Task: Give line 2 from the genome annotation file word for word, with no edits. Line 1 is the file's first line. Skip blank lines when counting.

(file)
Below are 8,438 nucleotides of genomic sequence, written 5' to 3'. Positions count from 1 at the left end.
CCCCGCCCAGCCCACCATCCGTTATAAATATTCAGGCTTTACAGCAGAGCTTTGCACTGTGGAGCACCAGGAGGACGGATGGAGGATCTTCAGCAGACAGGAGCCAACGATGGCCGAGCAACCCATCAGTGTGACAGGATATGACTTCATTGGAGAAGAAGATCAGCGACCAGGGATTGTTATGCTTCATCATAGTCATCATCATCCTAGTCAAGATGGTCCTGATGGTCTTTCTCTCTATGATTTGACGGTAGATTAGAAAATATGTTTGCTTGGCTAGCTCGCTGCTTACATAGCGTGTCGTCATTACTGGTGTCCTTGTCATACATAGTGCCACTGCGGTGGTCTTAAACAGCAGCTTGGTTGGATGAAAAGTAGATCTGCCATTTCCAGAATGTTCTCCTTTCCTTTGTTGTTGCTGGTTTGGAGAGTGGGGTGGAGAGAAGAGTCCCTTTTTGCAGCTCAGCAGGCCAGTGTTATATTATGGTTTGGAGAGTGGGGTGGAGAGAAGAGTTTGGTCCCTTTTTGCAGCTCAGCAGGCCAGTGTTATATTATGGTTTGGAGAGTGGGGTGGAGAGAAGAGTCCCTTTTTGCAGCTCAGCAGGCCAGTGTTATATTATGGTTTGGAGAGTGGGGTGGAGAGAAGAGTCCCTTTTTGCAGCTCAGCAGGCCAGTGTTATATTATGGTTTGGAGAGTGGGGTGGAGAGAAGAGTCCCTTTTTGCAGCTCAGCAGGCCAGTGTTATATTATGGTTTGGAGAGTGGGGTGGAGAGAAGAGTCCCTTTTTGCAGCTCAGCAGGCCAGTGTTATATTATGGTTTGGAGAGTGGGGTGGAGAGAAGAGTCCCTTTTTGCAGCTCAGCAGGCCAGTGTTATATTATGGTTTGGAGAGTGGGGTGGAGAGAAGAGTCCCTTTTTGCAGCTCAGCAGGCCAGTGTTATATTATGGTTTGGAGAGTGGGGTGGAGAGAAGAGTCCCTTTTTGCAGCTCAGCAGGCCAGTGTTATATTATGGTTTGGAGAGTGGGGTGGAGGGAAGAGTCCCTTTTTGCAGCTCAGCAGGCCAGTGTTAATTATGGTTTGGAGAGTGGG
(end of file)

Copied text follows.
CCCCGCCCAGCCCACCATCCGTTATAAATATTCAGGCTTTACAGCAGAGCTTTGCACTGTGGAGCACCAGGAGGACGGATGGAGGATCTTCAGCAGACAGGAGCCAACGATGGCCGAGCAACCCATCAGTGTGACAGGATATGACTTCATTGGAGAAGAAGATCAGCGACCAGGGATTGTTATGCTTCATCATAGTCATCATCATCCTAGTCAAGATGGTCCTGATGGTCTTTCTCTCTATGATTTGACGGTAGATTAGAAAATATGTTTGCTTGGCTAGCTCGCTGCTTACATAGCGTGTCGTCATTACTGGTGTCCTTGTCATACATAGTGCCACTGCGGTGGTCTTAAACAGCAGCTTGGTTGGATGAAAAGTAGATCTGCCATTTCCAGAATGTTCTCCTTTCCTTTGTTGTTGCTGGTTTGGAGAGTGGGGTGGAGAGAAGAGTCCCTTTTTGCAGCTCAGCAGGCCAGTGTTATATTATGGTTTGGAGAGTGGGGTGGAGAGAAGAGTTTGGTCCCTTTTTGCAGCTCAGCAGGCCAGTGTTATATTATGGTTTGGAGAGTGGGGTGGAGAGAAGAGTCCCTTTTTGCAGCTCAGCAGGCCAGTGTTATATTATGGTTTGGAGAGTGGGGTGGAGAGAAGAGTCCCTTTTTGCAGCTCAGCAGGCCAGTGTTATATTATGGTTTGGAGAGTGGGGTGGAGAGAAGAGTCCCTTTTTGCAGCTCAGCAGGCCAGTGTTATATTATGGTTTGGAGAGTGGGGTGGAGAGAAGAGTCCCTTTTTGCAGCTCAGCAGGCCAGTGTTATATTATGGTTTGGAGAGTGGGGTGGAGAGAAGAGTCCCTTTTTGCAGCTCAGCAGGCCAGTGTTATATTATGGTTTGGAGAGTGGGGTGGAGAGAAGAGTCCCTTTTTGCAGCTCAGCAGGCCAGTGTTATATTATGGTTTGGAGAGTGGGGTGGAGAGAAGAGTCCCTTTTTGCAGCTCAGCAGGCCAGTGTTATATTATGGTTTGGAGAGTGGGGTGGAGGGAAGAGTCCCTTTTTGCAGCTCAGCAGGCCAGTGTTAATTATGGTTTGGAGAGTGGG